NEW YORK (CNN/Money) -
It seems that everywhere you turn, Internet banks are trying to woo you with the promise of higher returns on your savings.
Are they worth it? Should you ditch the traditional savings accounts you were raised on?
In a word, yes.
High-yield savings accounts have mushroomed on the Internet in recent years.
ING Direct, a unit of ING Groep NV, recently raised its annual percentage yield (APY) to 3.40 percent from 3.30 percent while competitor EmigrantDirect, the online branch of New York-based Emigrant Savings Bank, is offering consumers a whopping 4 percent yield, up from 3.5 percent – making it the highest-yield account available.
Citigroup (Research)'s Citibank, by comparison, offers consumers a mere 0.6 percent APY on their accounts while Bank of America (Research) banking patrons are earning a paltry 0.5 percent annual return.
"Online high-yield savings accounts make an awful lot of sense for those that want to keep their savings accounts growing," said Laura Bruce, senior reporter at personal finance site Bankrate.com. "It doesn't make sense to clip coupons and save a few cents at the grocery story but not take advantage of a higher yield that you don't have to do anything for."
Low opening balances
But high rates aren't the only attraction. Online high-yield accounts can also provide an outlet for consumers that may not have large sums of cash to start building a nest egg.
"The biggest challenge for many consumers in going to a brokerage firm or opening a money-market account is that these accounts can require a minimum balance of $1,000, $5,000 or even $25,000," said David Bach, author of "Automatic Millionaire" and founder of the New York-based financial education company FinishRich.com. "Here you can go online with no minimums and do your savings automatically."
Bank of America customers, for instance, can open a basic savings account for $100 but must maintain a $300 minimum balance or incur monthly maintenance fees. Citibank, likewise has a $500 minimum balance requirement.
But both ING Direct and EmigrantDirect allow consumers to open an account for as little as $1 and charge no fees if an account falls under a certain balance.
And online savings accounts are also branching out their product lines. ING Direct has long provided customers adjustable-rate mortgages, mutual funds and certificate of deposit accounts.
Arkadi Kuhlmann, chief executive of ING Direct, said the company's mutual funds are not high-performance funds but rather products that help get a consumer started in investing.
EmigrantDirect, for its part, will launch a new credit card in mid-November that the company said will have the "highest cash-back rebate in the country" for those with online accounts, the company said in an e-mail to clients.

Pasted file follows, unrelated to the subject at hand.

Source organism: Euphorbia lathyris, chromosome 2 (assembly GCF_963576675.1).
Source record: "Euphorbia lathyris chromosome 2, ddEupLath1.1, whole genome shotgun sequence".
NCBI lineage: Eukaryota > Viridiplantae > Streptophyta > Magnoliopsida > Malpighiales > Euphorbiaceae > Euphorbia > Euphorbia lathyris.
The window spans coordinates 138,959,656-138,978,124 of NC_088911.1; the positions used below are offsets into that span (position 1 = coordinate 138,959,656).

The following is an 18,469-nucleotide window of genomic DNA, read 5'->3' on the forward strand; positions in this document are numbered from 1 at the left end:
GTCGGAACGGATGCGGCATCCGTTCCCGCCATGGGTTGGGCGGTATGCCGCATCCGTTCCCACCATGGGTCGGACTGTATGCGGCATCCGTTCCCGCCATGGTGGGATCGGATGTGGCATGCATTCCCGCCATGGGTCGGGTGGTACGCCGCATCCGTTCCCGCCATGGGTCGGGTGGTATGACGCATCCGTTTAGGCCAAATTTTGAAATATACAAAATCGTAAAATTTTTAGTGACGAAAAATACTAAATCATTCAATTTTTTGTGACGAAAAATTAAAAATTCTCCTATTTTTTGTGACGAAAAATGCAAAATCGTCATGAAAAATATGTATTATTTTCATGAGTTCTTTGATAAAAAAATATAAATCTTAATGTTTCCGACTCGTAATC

Interested in a high-yield savings account but reluctant to leave your bank? Rest assured, you'll still need a brick-and-mortar bank with an established checking account to link your online savings account.
Bach said wary consumers should talk to their own banks to see if there are higher-yield accounts in the works.
Citigroup, for instance, is piloting the E-Savings account, an online account with a yield of 3.25 percent, to consumers that already have a checking account with Citibank. The banking giant is offering the savings account in a few test markets and will evaluate the outcome, a Citigroup spokesman said.
Commerce Bank, a unit of Missouri-based Commerce Bancshares (Research), provides a 0.25 percent APY on basic savings accounts. But its premium money-market account offers consumers a higher rate once the balance reaches $10,000. At $25,000, an account can earn a 3 percent APY, a Commerce Bank spokeswoman said.
Of course, consumers should be aware of some disadvantages to Internet banking.
Since the online account is linked to a checking account at a separate bank, there may be a two-day lag time for money transfers between accounts.
And if you're looking to have your hand held, online accounts are not for you. ING Direct, for instance, closes an average of 3 percent to 4 percent of accounts a month, when customers require too much personal service.
"We fire our customers is a colorful way of putting it," said ING Direct's Kuhlmann. "While the banking business says the customer is always right, we're online guys and you can only do business with us in a certain way."
He added that it just isn't cost effective to maintain high maintenance customers that need more personalized attention.
Internet security may also be a concern for consumers particularly as identity theft becomes an increasing problem for the banking industry. But online high-yield accounts generally have security measures in place.
While there is certainly interest among consumers for high-yield online savings accounts, experts aren't expecting the branch network to disappear.
Bach said consumers are still interested in using automatic teller machines and interacting with the teller behind the window. But with higher yields, it certainly can't hurt to open an additional savings account online.
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To find out more about competing online high yield accounts, click here.